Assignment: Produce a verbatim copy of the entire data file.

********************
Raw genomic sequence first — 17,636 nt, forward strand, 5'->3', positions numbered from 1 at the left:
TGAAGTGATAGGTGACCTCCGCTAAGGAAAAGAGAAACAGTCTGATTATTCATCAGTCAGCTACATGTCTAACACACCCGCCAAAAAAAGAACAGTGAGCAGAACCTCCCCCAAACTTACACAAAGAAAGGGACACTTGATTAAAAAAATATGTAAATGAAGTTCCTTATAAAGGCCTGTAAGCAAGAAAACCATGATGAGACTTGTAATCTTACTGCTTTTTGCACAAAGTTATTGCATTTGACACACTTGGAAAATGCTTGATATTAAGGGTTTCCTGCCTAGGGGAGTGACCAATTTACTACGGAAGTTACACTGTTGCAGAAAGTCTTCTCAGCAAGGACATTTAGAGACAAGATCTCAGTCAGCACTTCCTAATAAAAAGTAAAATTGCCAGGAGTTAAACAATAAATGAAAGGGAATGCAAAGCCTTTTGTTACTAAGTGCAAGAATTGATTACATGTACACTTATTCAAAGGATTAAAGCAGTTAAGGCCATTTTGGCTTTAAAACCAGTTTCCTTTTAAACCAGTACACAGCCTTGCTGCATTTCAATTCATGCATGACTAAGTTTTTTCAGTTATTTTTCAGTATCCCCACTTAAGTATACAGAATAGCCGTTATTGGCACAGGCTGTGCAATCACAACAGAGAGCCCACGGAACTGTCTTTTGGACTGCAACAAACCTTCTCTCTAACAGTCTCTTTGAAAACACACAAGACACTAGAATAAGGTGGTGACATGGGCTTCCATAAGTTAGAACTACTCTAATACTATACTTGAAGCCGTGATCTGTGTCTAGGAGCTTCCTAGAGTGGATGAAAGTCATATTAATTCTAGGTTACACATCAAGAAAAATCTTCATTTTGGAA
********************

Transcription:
Raw genomic sequence first — 17,636 nt, forward strand, 5'->3', positions numbered from 1 at the left:
TGAAGTGATAGGTGACCTCCGCTAAGGAAAAGAGAAACAGTCTGATTATTCATCAGTCAGCTACATGTCTAACACACCCGCCAAAAAAAGAACAGTGAGCAGAACCTCCCCCAAACTTACACAAAGAAAGGGACACTTGATTAAAAAAATATGTAAATGAAGTTCCTTATAAAGGCCTGTAAGCAAGAAAACCATGATGAGACTTGTAATCTTACTGCTTTTTGCACAAAGTTATTGCATTTGACACACTTGGAAAATGCTTGATATTAAGGGTTTCCTGCCTAGGGGAGTGACCAATTTACTACGGAAGTTACACTGTTGCAGAAAGTCTTCTCAGCAAGGACATTTAGAGACAAGATCTCAGTCAGCACTTCCTAATAAAAAGTAAAATTGCCAGGAGTTAAACAATAAATGAAAGGGAATGCAAAGCCTTTTGTTACTAAGTGCAAGAATTGATTACATGTACACTTATTCAAAGGATTAAAGCAGTTAAGGCCATTTTGGCTTTAAAACCAGTTTCCTTTTAAACCAGTACACAGCCTTGCTGCATTTCAATTCATGCATGACTAAGTTTTTTCAGTTATTTTTCAGTATCCCCACTTAAGTATACAGAATAGCCGTTATTGGCACAGGCTGTGCAATCACAACAGAGAGCCCACGGAACTGTCTTTTGGACTGCAACAAACCTTCTCTCTAACAGTCTCTTTGAAAACACACAAGACACTAGAATAAGGTGGTGACATGGGCTTCCATAAGTTAGAACTACTCTAATACTATACTTGAAGCCGTGATCTGTGTCTAGGAGCTTCCTAGAGTGGATGAAAGTCATATTAATTCTAGGTTACACATCAAGAAAAATCTTCATTTTGGAA